In the field of medical science, nonlinear regression is often used to model relationships between a patient’s physiological measurements against the likelihood of developing an illness, such as heart disease. You may even be familiar with some aspects of these models, such as using the results of blood tests or weight measurements to analyze how “at-risk” a patient is for a particular disease.
In civil engineering, nonlinear regression is used to model relationships between components of cement (such as limestone, sand, clay, additives, etc.) to its strength. A common case study is the ability to model a slump test result for cement using just data, and comparing these results to the real world slump test.
In the implementation below, we’ll use nonlinear regression on an advertising dataset by creating a set of polynomial features first and then applying a linear model, effectively creating a polynomial regression. We’ll analyze different channels of spend and see how they can be used to predict the output sales.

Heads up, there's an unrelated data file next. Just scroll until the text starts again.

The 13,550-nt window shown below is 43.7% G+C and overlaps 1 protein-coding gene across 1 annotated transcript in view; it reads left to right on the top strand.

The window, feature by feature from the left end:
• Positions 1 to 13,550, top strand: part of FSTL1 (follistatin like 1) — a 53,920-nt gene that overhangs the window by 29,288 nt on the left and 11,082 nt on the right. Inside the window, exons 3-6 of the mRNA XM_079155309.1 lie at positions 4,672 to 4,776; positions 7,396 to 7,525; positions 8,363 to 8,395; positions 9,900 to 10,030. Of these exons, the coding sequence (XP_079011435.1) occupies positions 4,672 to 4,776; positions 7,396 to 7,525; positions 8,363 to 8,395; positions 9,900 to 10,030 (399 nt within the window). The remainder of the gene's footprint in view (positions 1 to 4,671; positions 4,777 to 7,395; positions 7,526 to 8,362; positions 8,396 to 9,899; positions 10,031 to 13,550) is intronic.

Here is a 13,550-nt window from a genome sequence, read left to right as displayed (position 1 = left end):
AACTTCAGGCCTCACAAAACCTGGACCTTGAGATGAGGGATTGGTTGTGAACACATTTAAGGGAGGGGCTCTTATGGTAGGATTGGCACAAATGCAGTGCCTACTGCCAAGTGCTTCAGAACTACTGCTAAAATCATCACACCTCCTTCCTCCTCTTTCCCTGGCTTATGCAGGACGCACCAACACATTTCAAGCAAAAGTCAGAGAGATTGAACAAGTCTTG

How to Implement Nonlinear Regression
Let’s perform a nonlinear regression using polynomial regression with Python and Scikit-Learn. First we’ll start with the imports and reading in our sample data, which is the “advertising.csv” file from Introduction to Statistical Learning.
import numpy as np import pandas as pd import matplotlib.pyplot as plt import seaborn as sns # Read in our Data Set df = pd.read_csv("Advertising.csv")
Now using Scikit-Learn, we’ll import PolynomialFeatures, which will help us transform our original data set by adding polynomial features
We will go from the equation in the form (shown here as if we only had one x feature):
from sklearn.preprocessing import PolynomialFeatures polynomial_converter = PolynomialFeatures(degree=2,include_bias=False) # Converter "fits" to data, in this case, reads in every X column # Then it "transforms" and ouputs the new polynomial data poly_features = polynomial_converter.fit_transform(X) poly_features.shape
Now that we have the polynomial features, we can perform our train test split with Scikit-Learn:
from sklearn.model_selection import train_test_split # random_state: # https://stackoverflow.com/questions/28064634/random-state-pseudo-random-number-in-scikit-learn X_train, X_test, y_train, y_test = train_test_split(poly_features, y, test_size=0.3, random_state=101)
Next we fit a linear regression model on the training data:
from sklearn.linear_model import LinearRegression model = LinearRegression(fit_intercept=True) model.fit(X_train,y_train)
We want to fairly evaluate our model, so we get performance metrics on the test set (data the model has never seen before).